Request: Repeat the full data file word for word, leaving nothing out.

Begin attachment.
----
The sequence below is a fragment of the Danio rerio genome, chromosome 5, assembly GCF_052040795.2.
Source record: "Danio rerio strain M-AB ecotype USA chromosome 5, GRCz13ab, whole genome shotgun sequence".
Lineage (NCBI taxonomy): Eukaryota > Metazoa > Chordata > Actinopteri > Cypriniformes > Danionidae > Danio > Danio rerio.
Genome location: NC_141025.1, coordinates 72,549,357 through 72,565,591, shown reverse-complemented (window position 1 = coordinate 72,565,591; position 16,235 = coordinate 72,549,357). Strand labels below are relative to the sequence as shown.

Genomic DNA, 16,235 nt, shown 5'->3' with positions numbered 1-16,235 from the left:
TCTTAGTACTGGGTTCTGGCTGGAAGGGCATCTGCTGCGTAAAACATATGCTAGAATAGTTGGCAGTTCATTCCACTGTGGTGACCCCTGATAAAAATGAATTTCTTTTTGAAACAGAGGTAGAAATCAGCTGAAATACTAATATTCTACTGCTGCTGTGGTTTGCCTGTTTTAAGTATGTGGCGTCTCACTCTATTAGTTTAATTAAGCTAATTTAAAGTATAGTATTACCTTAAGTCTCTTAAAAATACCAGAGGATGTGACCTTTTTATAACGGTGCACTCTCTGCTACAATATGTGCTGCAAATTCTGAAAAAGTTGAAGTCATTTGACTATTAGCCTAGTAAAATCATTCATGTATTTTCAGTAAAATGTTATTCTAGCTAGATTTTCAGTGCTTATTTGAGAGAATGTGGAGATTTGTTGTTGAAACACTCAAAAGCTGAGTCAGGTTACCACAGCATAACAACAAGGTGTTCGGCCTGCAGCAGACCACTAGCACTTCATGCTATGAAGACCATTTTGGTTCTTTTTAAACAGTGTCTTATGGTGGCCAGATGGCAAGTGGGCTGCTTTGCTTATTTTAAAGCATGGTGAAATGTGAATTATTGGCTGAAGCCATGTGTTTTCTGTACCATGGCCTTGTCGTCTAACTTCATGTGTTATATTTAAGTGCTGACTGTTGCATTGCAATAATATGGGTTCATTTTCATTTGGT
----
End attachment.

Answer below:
The sequence below is a fragment of the Danio rerio genome, chromosome 5, assembly GCF_052040795.2.
Source record: "Danio rerio strain M-AB ecotype USA chromosome 5, GRCz13ab, whole genome shotgun sequence".
Lineage (NCBI taxonomy): Eukaryota > Metazoa > Chordata > Actinopteri > Cypriniformes > Danionidae > Danio > Danio rerio.
Genome location: NC_141025.1, coordinates 72,549,357 through 72,565,591, shown reverse-complemented (window position 1 = coordinate 72,565,591; position 16,235 = coordinate 72,549,357). Strand labels below are relative to the sequence as shown.

Genomic DNA, 16,235 nt, shown 5'->3' with positions numbered 1-16,235 from the left:
TCTTAGTACTGGGTTCTGGCTGGAAGGGCATCTGCTGCGTAAAACATATGCTAGAATAGTTGGCAGTTCATTCCACTGTGGTGACCCCTGATAAAAATGAATTTCTTTTTGAAACAGAGGTAGAAATCAGCTGAAATACTAATATTCTACTGCTGCTGTGGTTTGCCTGTTTTAAGTATGTGGCGTCTCACTCTATTAGTTTAATTAAGCTAATTTAAAGTATAGTATTACCTTAAGTCTCTTAAAAATACCAGAGGATGTGACCTTTTTATAACGGTGCACTCTCTGCTACAATATGTGCTGCAAATTCTGAAAAAGTTGAAGTCATTTGACTATTAGCCTAGTAAAATCATTCATGTATTTTCAGTAAAATGTTATTCTAGCTAGATTTTCAGTGCTTATTTGAGAGAATGTGGAGATTTGTTGTTGAAACACTCAAAAGCTGAGTCAGGTTACCACAGCATAACAACAAGGTGTTCGGCCTGCAGCAGACCACTAGCACTTCATGCTATGAAGACCATTTTGGTTCTTTTTAAACAGTGTCTTATGGTGGCCAGATGGCAAGTGGGCTGCTTTGCTTATTTTAAAGCATGGTGAAATGTGAATTATTGGCTGAAGCCATGTGTTTTCTGTACCATGGCCTTGTCGTCTAACTTCATGTGTTATATTTAAGTGCTGACTGTTGCATTGCAATAATATGGGTTCATTTTCATTTGGT